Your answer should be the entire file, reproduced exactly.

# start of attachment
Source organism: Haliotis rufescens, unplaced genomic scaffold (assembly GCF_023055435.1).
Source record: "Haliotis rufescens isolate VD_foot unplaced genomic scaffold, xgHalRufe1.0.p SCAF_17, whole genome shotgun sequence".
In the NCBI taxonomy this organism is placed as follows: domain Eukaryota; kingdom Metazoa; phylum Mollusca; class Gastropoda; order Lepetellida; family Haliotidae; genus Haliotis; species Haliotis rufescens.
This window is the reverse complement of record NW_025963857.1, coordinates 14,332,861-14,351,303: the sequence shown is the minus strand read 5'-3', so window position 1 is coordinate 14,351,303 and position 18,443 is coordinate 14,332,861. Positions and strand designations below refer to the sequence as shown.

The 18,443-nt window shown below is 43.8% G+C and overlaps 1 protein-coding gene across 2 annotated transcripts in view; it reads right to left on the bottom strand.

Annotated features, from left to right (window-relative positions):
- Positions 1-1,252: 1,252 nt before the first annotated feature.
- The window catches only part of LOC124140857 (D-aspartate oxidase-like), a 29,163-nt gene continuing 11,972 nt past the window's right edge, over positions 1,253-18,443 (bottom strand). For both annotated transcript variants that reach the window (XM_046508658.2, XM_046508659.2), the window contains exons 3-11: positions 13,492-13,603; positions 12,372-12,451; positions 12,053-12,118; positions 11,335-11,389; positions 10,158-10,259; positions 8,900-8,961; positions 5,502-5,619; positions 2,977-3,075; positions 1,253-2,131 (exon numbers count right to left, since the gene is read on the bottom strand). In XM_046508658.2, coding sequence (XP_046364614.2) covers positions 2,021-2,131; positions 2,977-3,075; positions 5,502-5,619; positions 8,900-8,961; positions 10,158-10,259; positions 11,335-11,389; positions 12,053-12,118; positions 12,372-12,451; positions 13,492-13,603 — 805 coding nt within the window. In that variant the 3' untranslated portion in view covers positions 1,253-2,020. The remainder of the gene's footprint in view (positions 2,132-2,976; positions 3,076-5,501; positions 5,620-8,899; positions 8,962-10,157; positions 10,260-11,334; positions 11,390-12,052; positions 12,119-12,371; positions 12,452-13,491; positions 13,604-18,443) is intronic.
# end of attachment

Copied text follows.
Source organism: Haliotis rufescens, unplaced genomic scaffold (assembly GCF_023055435.1).
Source record: "Haliotis rufescens isolate VD_foot unplaced genomic scaffold, xgHalRufe1.0.p SCAF_17, whole genome shotgun sequence".
In the NCBI taxonomy this organism is placed as follows: domain Eukaryota; kingdom Metazoa; phylum Mollusca; class Gastropoda; order Lepetellida; family Haliotidae; genus Haliotis; species Haliotis rufescens.
This window is the reverse complement of record NW_025963857.1, coordinates 14,332,861-14,351,303: the sequence shown is the minus strand read 5'-3', so window position 1 is coordinate 14,351,303 and position 18,443 is coordinate 14,332,861. Positions and strand designations below refer to the sequence as shown.

The 18,443-nt window shown below is 43.8% G+C and overlaps 1 protein-coding gene across 2 annotated transcripts in view; it reads right to left on the bottom strand.

Annotated features, from left to right (window-relative positions):
- Positions 1-1,252: 1,252 nt before the first annotated feature.
- The window catches only part of LOC124140857 (D-aspartate oxidase-like), a 29,163-nt gene continuing 11,972 nt past the window's right edge, over positions 1,253-18,443 (bottom strand). For both annotated transcript variants that reach the window (XM_046508658.2, XM_046508659.2), the window contains exons 3-11: positions 13,492-13,603; positions 12,372-12,451; positions 12,053-12,118; positions 11,335-11,389; positions 10,158-10,259; positions 8,900-8,961; positions 5,502-5,619; positions 2,977-3,075; positions 1,253-2,131 (exon numbers count right to left, since the gene is read on the bottom strand). In XM_046508658.2, coding sequence (XP_046364614.2) covers positions 2,021-2,131; positions 2,977-3,075; positions 5,502-5,619; positions 8,900-8,961; positions 10,158-10,259; positions 11,335-11,389; positions 12,053-12,118; positions 12,372-12,451; positions 13,492-13,603 — 805 coding nt within the window. In that variant the 3' untranslated portion in view covers positions 1,253-2,020. The remainder of the gene's footprint in view (positions 2,132-2,976; positions 3,076-5,501; positions 5,620-8,899; positions 8,962-10,157; positions 10,260-11,334; positions 11,390-12,052; positions 12,119-12,371; positions 12,452-13,491; positions 13,604-18,443) is intronic.